Area Forecast Discussion
Issued by NWS Kansas City/Pleasant Hill, MO

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FXUS63 KEAX 261054

Area Forecast Discussion
National Weather Service Kansas City/Pleasant Hill MO
554 AM CDT TUE APR 26 2016

Issued at 416 AM CDT TUE APR 26 2016

Early morning elevated convection will continue to fire south of a
stationary frontal boundary draped across northeast Kansas and
northern Missouri. A stout EML will continue to support modest
instability with further destabilization through the morning hours.
Storms early on will be relatively isolated and should remain north
of the I-70 corridor until daybreak. Overnight convection has been
slow to strengthen given the lack of instability, though should
start to see more widespread development in the early to mid morning
hours. A larger cluster of storms developing over north central
Kansas, where more supportive instability is present, will likely
generate a cold pool sufficient enough to steer nearby convection to
the southeast. As these elevated storms strengthen after daybreak,
some storms may produce large hail until the mid morning.

As this activity slides to the southeast through the late morning to
early afternoon, there should be a bit of a break in the activity
until the late afternoon and early evening hours. The anticipated
deep upper low will center across western Kansas while at the
surface, a dryline will reside from central Texas up to south
central Nebraska. Morning convection may limit instability to a
degree, though cloud cover should thin out enough to generate
surface based CAPE values over 2000 Jkg by the mid afternoon. More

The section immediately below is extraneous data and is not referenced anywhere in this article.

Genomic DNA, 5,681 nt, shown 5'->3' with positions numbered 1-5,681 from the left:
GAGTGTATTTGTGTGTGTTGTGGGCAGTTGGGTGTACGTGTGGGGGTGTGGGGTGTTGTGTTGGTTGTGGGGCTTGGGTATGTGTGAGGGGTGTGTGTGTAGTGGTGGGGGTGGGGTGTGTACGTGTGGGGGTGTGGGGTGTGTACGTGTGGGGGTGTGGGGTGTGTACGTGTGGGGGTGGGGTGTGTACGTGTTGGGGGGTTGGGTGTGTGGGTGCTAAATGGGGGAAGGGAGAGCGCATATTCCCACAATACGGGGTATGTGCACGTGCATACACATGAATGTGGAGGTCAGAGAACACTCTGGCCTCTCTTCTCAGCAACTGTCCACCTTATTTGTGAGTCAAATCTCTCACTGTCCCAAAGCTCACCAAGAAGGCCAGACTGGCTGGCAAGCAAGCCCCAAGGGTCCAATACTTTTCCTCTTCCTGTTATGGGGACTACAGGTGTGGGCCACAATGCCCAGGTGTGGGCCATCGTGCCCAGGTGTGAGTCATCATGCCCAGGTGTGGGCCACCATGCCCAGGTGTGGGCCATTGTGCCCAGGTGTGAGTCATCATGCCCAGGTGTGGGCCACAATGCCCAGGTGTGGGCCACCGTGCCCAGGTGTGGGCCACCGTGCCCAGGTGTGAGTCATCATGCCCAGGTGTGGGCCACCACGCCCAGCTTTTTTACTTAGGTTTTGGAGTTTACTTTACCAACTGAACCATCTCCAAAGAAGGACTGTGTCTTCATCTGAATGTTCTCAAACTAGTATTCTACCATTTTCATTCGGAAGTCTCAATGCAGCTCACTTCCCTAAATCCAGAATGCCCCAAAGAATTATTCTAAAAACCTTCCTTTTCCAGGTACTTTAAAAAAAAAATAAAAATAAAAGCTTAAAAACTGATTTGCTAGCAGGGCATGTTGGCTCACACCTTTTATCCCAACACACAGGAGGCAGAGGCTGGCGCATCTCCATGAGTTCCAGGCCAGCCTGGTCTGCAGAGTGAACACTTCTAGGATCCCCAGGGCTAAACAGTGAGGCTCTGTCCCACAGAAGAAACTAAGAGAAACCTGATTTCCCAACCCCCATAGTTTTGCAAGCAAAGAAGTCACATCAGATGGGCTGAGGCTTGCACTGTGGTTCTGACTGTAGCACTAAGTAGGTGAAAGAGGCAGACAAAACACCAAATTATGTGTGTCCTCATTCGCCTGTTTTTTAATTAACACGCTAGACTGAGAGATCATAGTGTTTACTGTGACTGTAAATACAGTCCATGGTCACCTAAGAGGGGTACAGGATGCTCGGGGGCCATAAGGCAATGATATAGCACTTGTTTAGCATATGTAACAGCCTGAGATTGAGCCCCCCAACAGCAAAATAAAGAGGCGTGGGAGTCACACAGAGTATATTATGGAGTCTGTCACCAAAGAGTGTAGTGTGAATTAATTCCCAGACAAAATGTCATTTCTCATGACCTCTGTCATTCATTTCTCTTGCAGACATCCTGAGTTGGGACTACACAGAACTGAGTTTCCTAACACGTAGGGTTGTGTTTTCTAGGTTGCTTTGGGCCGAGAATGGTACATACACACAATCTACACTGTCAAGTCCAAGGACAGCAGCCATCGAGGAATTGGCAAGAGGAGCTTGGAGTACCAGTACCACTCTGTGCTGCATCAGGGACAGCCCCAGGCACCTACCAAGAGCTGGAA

robust convection will fire along the dry line well to the west of
the area through the early afternoon. This convection will then
slide into eastern Kansas and western Missouri by the late
afternoon. Will also need to monitor the potential for convection
ahead of the dryline within an area of surface convergence. As the
storms over eastern Kansas approach the area, will likely transition
to a linear mode with bowing segments. Large hail and damaging winds
will be the primary hazards, particularly for western Missouri,
though a few embedded tornadoes cannot be ruled out.

The next round of activity, which could be more pronounced for the
CWA, arrives during Wednesday as the dryline advances toward eastern
Kansas. Modest instability looks to develop across eastern Kansas
along with central and southwest Missouri as previous convection
clears out. Most of the expected convection should develop over
central and eastern Missouri, though will need to monitor points
west, particularly northwest Missouri as the stacked low could
produce a few tornadoes.

The active pattern will subside temporarily heading into Thursday
and Friday, though another upper low will deepen across the
southwest during this time. Could see late week convection by late
Friday as a warm front lifts north. A few rounds of storms with
potential severe storms will then develop through the weekend as the
surface low lifts to the northwest into the Central Plains.


.Aviation...(For the 12Z TAFS through 12Z Wednesday Morning)
Issued at 545 AM CDT TUE APR 26 2016

Developing thunderstorms over NE Kansas will slide to the southeast
and should clip the KC metro through the early morning hours.
Visibility and ceilings will likely decrease to MVFR should the
storms drop far enough south as expected. This will be followed by a
break in the activity through much of the afternoon with conditions
returning to VFR. More widespread thunderstorms will then develop
ahead of a dryline over central Kansas and work their way into the
terminals this evening. Ceilings may periodically drop to IFR within
the stronger storms, though prevailing MVFR looks probable overall.
These will then begin to taper off toward the very end of the
forecast period.


.EAX Watches/Warnings/Advisories...


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